Minimalism: Just Enough Is Not Good Enough For Everyone

Just Enough

Just Enough


When many people think of the minimalist lifestyle they think of a life of just enough. Just enough to get by. They think of a barren life of scarcity.

I am a minimalist and my life and most other minimalist lives are far from that. Just enough means different things to different people. My just enough leads me to a life of abundance, not scarcity.

The secret to realizing the value of just enough is to know and understand what just enough is for you. Do you know when you have just enough? Or do you bypass just enough on your way to unsustainable excess?

Those can be a tricky questions. Allow me to show you the life-changing magic of “just enough”.

Understanding The Power of Just Enough

First, we must learn the concept of Enough. More is not always better. Just enough is the point at which no more is needed. Any more would be excess, leading to unsustainable.

We must learn to recognize the point where we reach just enough and be conscious about crossing it. In most cases, we fail to recognize that line in the sand because we may have spent a large portion of our lives avoiding not having enough and fighting the fear of scarcity.

We spend our younger years living in the zone of not enough. Working hard and on the grind to make our mark on the world and a  living. In many cases, we unknowingly sail past just enough, with our heads down on our way to unsustainable excess.

Yeah, as a society we kinda lost our way. The curse of unbridled capitalism has permeated our souls. We live in homes busting at the seams filled with unnecessary stuff. So much so we rent storage units to house all of the stuff we really, really, really don’t need. Then use the bedroom closet basement, garage and attic to house the stuff we only may not need.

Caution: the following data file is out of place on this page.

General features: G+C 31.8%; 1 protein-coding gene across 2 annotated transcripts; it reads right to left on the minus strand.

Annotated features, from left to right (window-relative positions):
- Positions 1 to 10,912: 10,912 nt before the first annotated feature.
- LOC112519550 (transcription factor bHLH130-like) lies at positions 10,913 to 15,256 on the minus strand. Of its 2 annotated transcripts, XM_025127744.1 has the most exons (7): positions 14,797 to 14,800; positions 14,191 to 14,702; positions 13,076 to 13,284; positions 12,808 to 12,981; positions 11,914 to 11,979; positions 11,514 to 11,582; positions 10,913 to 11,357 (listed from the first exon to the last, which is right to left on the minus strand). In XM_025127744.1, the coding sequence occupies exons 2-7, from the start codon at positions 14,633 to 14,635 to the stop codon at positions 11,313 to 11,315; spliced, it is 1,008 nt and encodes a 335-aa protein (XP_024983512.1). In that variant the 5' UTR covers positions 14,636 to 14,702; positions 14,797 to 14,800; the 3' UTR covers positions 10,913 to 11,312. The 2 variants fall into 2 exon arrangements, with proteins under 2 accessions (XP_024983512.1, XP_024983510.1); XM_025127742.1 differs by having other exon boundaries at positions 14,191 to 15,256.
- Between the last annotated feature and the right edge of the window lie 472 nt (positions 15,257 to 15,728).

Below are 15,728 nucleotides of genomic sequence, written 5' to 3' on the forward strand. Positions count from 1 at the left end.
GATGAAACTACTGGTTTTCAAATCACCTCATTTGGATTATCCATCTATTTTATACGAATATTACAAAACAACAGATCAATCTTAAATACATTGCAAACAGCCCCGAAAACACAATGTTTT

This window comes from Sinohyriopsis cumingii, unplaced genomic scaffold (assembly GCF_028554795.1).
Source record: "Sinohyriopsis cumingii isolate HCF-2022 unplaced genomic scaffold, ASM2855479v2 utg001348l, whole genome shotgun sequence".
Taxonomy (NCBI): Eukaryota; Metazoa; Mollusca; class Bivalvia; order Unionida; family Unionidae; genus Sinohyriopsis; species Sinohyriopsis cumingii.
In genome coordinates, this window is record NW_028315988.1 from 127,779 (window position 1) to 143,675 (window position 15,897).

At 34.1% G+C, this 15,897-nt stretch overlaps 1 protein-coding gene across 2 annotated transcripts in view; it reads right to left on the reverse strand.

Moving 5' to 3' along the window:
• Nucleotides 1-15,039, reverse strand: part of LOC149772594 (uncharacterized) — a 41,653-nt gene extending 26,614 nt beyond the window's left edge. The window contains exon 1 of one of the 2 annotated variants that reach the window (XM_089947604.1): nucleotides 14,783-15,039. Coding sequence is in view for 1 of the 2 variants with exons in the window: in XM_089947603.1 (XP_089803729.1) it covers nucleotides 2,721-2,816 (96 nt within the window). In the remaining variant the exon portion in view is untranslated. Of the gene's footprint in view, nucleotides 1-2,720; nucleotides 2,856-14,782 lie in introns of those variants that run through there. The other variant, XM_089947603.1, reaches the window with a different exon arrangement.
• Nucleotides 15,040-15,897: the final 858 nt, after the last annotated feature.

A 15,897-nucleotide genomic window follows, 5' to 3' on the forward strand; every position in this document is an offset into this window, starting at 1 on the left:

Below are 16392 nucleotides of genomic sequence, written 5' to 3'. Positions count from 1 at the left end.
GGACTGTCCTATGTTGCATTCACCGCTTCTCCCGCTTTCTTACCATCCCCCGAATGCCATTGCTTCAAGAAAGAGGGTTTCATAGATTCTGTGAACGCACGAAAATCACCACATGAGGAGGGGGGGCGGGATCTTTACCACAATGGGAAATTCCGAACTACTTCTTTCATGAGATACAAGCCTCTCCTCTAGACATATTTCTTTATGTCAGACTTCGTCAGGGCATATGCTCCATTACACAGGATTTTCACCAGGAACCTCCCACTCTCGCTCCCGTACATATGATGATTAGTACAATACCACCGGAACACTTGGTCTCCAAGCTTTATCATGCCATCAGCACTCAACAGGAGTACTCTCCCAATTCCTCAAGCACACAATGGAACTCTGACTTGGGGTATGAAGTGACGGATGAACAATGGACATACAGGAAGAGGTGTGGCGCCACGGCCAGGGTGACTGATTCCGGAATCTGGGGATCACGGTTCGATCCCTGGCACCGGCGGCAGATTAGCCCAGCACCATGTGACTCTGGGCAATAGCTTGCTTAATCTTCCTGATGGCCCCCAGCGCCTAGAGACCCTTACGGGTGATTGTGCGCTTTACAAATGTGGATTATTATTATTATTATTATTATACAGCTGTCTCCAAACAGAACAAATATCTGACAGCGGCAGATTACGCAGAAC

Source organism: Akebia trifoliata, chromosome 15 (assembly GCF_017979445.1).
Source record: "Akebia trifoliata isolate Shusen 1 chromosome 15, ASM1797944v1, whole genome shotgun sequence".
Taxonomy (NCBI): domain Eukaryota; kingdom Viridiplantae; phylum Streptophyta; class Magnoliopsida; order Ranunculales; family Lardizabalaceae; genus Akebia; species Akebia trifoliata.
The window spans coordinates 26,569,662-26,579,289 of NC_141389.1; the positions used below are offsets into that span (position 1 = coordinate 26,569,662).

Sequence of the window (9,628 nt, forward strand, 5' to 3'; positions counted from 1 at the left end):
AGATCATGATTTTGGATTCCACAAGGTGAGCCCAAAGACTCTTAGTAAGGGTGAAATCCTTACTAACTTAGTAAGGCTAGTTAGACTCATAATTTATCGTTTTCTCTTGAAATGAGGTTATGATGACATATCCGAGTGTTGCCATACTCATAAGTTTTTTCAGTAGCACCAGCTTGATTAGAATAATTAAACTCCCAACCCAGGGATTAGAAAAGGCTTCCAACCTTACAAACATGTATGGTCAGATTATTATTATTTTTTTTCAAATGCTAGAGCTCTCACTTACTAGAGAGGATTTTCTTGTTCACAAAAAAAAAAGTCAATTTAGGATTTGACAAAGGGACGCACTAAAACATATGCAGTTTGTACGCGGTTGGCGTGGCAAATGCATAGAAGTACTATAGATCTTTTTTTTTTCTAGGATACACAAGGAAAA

That is the poster child of unsustainable. Just the sight of that stuff invokes stress in everyone’s life in that home, daily. In extreme cases, people live in fear of the doorbell ringing or has a panic attack from just the thought of a guest entering a certain part of the house because of the clutter.

Acquiring more stuff feeds the addiction of wanting even more stuff. We know when this is happening to us. We may feel guilty for second but do nothing about it long term. We instinctively know when we reach the point of just enough. We just need to learn how to be satisfied and enjoy it.

That will require conscious thought, constant work and the ability to understand the difference between wants and needs.



Learn To Solve For Just Enough

Before you do anything you must understand just getting rid of the excess stuff will not solve the problem of constantly acquiring useless stuff. The next time you are bored, confronted with a sale or infomercial the cycle will begin all over again.

Buying unnecessary stuff has never made anyone happy long term. That thing you cherish today will be somewhere collecting dust and taking up space tomorrow. Where are the last few “must have” things you purchased?

How long did it take for that exercise machine to become a clothing rack? LOL.